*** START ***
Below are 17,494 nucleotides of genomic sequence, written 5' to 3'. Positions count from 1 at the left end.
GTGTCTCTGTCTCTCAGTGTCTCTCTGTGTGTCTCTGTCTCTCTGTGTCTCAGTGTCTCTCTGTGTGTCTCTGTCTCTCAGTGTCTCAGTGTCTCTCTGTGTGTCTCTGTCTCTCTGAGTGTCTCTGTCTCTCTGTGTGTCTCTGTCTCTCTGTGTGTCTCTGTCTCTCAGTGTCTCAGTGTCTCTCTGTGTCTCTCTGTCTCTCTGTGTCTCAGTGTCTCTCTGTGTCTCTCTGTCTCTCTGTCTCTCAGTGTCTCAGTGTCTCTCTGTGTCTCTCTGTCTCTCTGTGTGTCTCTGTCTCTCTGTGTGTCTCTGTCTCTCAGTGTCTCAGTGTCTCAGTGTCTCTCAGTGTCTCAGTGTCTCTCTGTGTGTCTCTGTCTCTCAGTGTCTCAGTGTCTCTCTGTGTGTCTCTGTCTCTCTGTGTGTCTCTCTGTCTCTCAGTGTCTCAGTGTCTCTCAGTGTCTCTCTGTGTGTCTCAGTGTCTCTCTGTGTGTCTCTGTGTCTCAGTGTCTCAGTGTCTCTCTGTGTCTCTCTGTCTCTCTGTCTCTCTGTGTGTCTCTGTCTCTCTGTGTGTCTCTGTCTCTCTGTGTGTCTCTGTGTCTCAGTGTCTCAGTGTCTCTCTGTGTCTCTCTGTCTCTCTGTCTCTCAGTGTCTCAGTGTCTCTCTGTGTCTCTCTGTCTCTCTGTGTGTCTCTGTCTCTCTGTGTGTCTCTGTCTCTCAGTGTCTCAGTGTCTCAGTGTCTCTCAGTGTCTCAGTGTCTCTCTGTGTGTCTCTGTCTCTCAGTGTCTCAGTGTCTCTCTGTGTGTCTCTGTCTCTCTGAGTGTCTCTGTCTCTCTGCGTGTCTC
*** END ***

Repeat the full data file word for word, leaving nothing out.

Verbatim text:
Below are 17,494 nucleotides of genomic sequence, written 5' to 3'. Positions count from 1 at the left end.
GTGTCTCTGTCTCTCAGTGTCTCTCTGTGTGTCTCTGTCTCTCTGTGTCTCAGTGTCTCTCTGTGTGTCTCTGTCTCTCAGTGTCTCAGTGTCTCTCTGTGTGTCTCTGTCTCTCTGAGTGTCTCTGTCTCTCTGTGTGTCTCTGTCTCTCTGTGTGTCTCTGTCTCTCAGTGTCTCAGTGTCTCTCTGTGTCTCTCTGTCTCTCTGTGTCTCAGTGTCTCTCTGTGTCTCTCTGTCTCTCTGTCTCTCAGTGTCTCAGTGTCTCTCTGTGTCTCTCTGTCTCTCTGTGTGTCTCTGTCTCTCTGTGTGTCTCTGTCTCTCAGTGTCTCAGTGTCTCAGTGTCTCTCAGTGTCTCAGTGTCTCTCTGTGTGTCTCTGTCTCTCAGTGTCTCAGTGTCTCTCTGTGTGTCTCTGTCTCTCTGTGTGTCTCTCTGTCTCTCAGTGTCTCAGTGTCTCTCAGTGTCTCTCTGTGTGTCTCAGTGTCTCTCTGTGTGTCTCTGTGTCTCAGTGTCTCAGTGTCTCTCTGTGTCTCTCTGTCTCTCTGTCTCTCTGTGTGTCTCTGTCTCTCTGTGTGTCTCTGTCTCTCTGTGTGTCTCTGTGTCTCAGTGTCTCAGTGTCTCTCTGTGTCTCTCTGTCTCTCTGTCTCTCAGTGTCTCAGTGTCTCTCTGTGTCTCTCTGTCTCTCTGTGTGTCTCTGTCTCTCTGTGTGTCTCTGTCTCTCAGTGTCTCAGTGTCTCAGTGTCTCTCAGTGTCTCAGTGTCTCTCTGTGTGTCTCTGTCTCTCAGTGTCTCAGTGTCTCTCTGTGTGTCTCTGTCTCTCTGAGTGTCTCTGTCTCTCTGCGTGTCTC